Today, designers are challenged with multiple requirements while designing plastic parts. Major emphasis is on economics, functionality, manufacturability, and aesthetic appeal. Some compromise during the design process is inevitable; in some cases, trade-offs like these lead to pre-mature failures. The most common mistakes made by designers when working in plastics are related to wall thickness, sharp corners, creep, draft, environmental compatibility, and placement of ribs.
This course will cover the fundamentals of part design for the injection molding process. Topics such as materials selection, mold design, optimum molding, effects of stress-strain and creep on part design as well as assembly techniques with working examples will be thoroughly discussed in class. The objective of this course is to provide the student an overview of basic part design considerations for products molded with thermoplastic resins. It will help educate the student a proper way of material selection, develop a functional design and work within the limitations of the injection molding process.
- Fundamentals of Plastics
- Plastics Overview, Material Selection, Injection Molding and Mold Design
- Properties of Engineering Thermoplastics
- Short-term, Long-term (creep/relaxation)
- General Principles of Plastic Design
- Wall thickness, radii, bosses, parting line, draft, fillet, undercuts, holes, inserts
- Design for Stiffness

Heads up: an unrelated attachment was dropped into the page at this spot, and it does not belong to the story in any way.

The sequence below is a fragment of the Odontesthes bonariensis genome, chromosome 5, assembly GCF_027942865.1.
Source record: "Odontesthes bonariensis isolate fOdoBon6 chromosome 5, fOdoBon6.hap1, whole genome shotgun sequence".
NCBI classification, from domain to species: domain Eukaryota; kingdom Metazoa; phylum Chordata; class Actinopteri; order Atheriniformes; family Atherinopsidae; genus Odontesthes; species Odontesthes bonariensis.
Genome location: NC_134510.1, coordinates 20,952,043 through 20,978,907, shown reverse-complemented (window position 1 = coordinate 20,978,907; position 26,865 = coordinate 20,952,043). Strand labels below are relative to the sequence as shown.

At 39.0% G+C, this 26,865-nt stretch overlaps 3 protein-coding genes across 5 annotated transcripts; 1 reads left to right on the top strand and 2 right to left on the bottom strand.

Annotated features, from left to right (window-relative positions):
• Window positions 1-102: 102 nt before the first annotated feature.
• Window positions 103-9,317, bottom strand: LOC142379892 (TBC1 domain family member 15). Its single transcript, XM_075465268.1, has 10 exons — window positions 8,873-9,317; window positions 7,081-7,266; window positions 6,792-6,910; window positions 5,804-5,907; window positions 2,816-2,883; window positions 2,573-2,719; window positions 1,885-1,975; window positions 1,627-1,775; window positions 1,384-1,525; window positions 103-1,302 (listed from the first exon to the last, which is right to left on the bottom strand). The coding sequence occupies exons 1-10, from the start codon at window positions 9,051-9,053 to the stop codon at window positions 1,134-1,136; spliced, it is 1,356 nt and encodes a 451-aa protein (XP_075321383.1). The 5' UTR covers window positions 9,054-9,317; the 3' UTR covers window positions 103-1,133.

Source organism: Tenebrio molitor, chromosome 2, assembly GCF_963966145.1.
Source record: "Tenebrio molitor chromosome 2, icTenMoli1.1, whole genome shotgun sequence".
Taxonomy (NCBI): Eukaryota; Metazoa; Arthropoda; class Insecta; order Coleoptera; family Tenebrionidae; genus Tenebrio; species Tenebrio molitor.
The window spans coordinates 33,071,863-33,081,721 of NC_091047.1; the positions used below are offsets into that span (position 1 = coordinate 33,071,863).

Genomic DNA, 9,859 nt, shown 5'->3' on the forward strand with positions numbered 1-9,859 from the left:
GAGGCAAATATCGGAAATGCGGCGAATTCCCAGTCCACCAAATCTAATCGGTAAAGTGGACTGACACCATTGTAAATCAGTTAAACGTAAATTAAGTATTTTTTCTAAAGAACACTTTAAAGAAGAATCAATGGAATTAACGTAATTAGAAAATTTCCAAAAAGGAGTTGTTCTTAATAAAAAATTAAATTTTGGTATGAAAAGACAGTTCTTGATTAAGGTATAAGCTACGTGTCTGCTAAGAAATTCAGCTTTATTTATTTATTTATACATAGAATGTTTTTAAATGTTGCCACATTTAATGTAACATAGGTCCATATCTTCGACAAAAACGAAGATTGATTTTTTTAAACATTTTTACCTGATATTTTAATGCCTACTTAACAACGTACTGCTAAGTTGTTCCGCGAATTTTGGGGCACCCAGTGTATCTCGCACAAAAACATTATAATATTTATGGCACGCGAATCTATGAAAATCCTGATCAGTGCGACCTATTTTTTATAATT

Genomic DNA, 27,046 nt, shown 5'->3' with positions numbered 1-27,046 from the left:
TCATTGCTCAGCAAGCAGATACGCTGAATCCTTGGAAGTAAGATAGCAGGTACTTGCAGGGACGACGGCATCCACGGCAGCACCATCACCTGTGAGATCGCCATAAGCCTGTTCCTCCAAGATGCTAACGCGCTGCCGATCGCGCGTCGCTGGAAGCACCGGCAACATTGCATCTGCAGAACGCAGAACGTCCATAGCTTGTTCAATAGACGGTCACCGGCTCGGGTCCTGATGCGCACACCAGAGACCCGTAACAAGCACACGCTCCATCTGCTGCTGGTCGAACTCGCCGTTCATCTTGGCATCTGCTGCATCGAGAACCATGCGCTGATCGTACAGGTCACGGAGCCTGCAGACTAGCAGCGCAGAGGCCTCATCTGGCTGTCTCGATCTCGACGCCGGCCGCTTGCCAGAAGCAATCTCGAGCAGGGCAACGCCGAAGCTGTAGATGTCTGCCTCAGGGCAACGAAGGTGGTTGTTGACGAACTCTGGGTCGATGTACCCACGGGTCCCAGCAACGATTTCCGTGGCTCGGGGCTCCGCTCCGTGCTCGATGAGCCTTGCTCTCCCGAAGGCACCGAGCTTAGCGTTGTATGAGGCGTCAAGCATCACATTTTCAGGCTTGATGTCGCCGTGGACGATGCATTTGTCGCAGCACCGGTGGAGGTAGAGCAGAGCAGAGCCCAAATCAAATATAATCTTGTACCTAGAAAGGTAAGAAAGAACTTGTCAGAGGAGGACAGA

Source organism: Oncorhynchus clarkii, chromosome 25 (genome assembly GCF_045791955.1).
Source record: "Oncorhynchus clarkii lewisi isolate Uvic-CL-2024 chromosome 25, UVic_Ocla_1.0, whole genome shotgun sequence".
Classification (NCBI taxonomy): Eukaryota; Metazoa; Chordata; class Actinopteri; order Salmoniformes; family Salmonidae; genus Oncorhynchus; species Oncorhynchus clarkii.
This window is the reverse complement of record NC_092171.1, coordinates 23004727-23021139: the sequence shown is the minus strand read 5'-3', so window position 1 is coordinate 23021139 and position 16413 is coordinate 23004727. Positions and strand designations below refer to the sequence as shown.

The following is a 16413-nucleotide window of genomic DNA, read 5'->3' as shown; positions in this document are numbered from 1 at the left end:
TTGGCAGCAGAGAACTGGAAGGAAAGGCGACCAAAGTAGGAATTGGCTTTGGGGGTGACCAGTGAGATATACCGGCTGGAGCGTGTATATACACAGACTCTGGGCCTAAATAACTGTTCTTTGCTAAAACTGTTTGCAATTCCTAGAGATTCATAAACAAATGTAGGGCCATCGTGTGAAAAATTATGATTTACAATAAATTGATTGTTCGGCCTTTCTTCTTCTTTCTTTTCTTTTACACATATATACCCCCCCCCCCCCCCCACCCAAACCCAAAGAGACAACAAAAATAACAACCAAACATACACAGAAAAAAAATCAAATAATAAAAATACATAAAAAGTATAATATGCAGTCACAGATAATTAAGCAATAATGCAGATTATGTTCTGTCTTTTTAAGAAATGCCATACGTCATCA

- Ribs, Gussets
- Dimensional Analysis of Part Design. Tolerance Analysis.
- Mold shrinkage, Effects of molding and tooling and environment on part performance
- Assembly Techniques
- Snap-fit, Press-fit, Threaded inserts, Sonic Welding
- Failure Analysis
- Techniques used to analyze part failure
- Emerging Technologies
- Over-molding, Mold Flow (flow simulation), 3D Printing
- Working knowledge in plastic part design that can be applied to improve product quality as well as productivity.
- Understanding of plastic behavior over time (creep, relaxation) and environmental effects on plastics (humidity, temperature, chemicals, etc.)
- Establish end-use product specifications.
Course Typically Offered: In class during Fall and Spring quarters
Prerequisites: Engineering background is helpful but not required.
Next steps: Upon completion of this class, consider enrolling in other courses in the Mechanical Analysis and Design Certificate.
More information: Contact firstname.lastname@example.org to learn more about Mechanical Analysis and Design course offerings.
Course Number: MAE-40033
Credit: 3.00 unit(s)
Related Certificate Programs: Mechanical Analysis and Design